Root herbivory indirectly affects above- and below-ground community members and directly reduces plant performance

N.A. Barber, N.J. Milano, E.T. Kiers, N. Theis, V. Bartolo, R.V. Hazzard, L.S. Adler

Research output: Contribution to JournalArticleAcademicpeer-review

Abstract

There is a widespread recognition that above- and below-ground organisms are linked through their interactions with host plants that span terrestrial subsystems. In addition to direct effects on plants, soil organisms such as root herbivores can indirectly alter interactions between plants and other community members, with potentially important effects on plant growth and fitness. We manipulated root herbivory by Acalymma vittatum in Cucumis sativus to determine indirect effects on arbuscular mycorrhizal fungi, leaf herbivory, the leaf pathogen downy mildew and pollinators. We also manipulated pollen receipt by plants to determine whether root herbivory reduced plant reproduction through changes in pollinator visitation. Overall, root herbivory had strong net negative effects on plant growth and fitness, with 34% reductions in both leaf and fruit production by high root damage levels relative to control, despite reduced infection by downy mildew. High root herbivory also reduced floral visitation by 39%, apparently due to lower flower production, as flower size and scent were unaffected. Above-ground herbivory was not affected by root herbivores. Although root herbivory reduced pollinator visits, pollen receipt manipulations had no effect on fruit set, indicating that reduced pollinator service did not affect plant reproduction. Synthesis. Root herbivory had indirect effects on a range of community members, including mutualists and antagonists both above- and below-ground. Although reduced pathogen infection associated with root herbivory would be expected to benefit plants, root herbivory had an overall strong negative effect on plant growth and reproduction, indicating that direct negative effects over-rode any potential indirect benefits. Soil organisms such as root herbivores can indirectly alter interactions between plants and other community members. Here, root damage had indirect effects on a range of community members, including mutualists and antagonists both above- and below-ground. However, direct negative effects of root herbivory were more important for reducing plant growth and fitness.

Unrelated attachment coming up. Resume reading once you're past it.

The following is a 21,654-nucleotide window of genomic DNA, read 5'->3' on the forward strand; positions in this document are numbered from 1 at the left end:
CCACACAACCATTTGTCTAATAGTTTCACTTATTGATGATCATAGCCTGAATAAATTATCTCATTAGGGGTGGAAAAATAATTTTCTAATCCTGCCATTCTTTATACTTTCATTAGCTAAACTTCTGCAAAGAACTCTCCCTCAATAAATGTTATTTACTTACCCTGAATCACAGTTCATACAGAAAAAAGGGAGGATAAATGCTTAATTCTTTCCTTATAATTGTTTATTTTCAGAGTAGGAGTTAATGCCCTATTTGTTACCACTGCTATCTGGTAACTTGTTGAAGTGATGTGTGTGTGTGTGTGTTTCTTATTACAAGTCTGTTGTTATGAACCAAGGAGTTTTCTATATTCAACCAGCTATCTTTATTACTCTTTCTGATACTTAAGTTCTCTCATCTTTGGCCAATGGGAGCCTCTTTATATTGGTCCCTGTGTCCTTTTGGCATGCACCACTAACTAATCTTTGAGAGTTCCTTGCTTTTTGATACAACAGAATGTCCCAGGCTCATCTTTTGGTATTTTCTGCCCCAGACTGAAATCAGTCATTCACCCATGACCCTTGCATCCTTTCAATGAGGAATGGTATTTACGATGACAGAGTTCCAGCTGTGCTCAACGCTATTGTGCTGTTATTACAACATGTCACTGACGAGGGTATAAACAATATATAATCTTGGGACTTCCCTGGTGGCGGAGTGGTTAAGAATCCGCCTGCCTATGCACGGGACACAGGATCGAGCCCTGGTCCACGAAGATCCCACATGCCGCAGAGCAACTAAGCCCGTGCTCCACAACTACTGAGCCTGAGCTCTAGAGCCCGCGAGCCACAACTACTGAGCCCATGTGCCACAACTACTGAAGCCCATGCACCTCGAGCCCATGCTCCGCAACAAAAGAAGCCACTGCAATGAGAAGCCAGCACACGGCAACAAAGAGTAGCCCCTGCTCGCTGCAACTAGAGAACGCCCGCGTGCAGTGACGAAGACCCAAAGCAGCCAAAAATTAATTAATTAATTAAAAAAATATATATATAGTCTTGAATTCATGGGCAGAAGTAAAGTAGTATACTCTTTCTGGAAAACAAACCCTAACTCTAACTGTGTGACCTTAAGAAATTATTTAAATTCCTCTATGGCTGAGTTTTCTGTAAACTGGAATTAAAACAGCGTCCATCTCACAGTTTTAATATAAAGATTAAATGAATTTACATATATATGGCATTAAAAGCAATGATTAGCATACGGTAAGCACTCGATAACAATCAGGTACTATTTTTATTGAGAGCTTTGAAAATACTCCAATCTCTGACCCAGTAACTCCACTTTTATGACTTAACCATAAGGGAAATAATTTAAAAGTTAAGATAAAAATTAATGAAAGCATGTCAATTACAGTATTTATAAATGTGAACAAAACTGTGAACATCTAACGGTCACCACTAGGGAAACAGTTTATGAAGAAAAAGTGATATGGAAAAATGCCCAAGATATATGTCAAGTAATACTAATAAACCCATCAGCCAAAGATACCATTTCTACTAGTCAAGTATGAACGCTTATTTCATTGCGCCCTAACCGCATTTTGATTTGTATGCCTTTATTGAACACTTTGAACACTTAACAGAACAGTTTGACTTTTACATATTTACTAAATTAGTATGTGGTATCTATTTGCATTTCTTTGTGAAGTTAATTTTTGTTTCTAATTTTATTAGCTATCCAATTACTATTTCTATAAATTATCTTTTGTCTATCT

Original languageEnglish
Pages (from-to)1509-1518
JournalJournal of Ecology
Volume103
Issue number6
DOIs
Publication statusPublished - 2015

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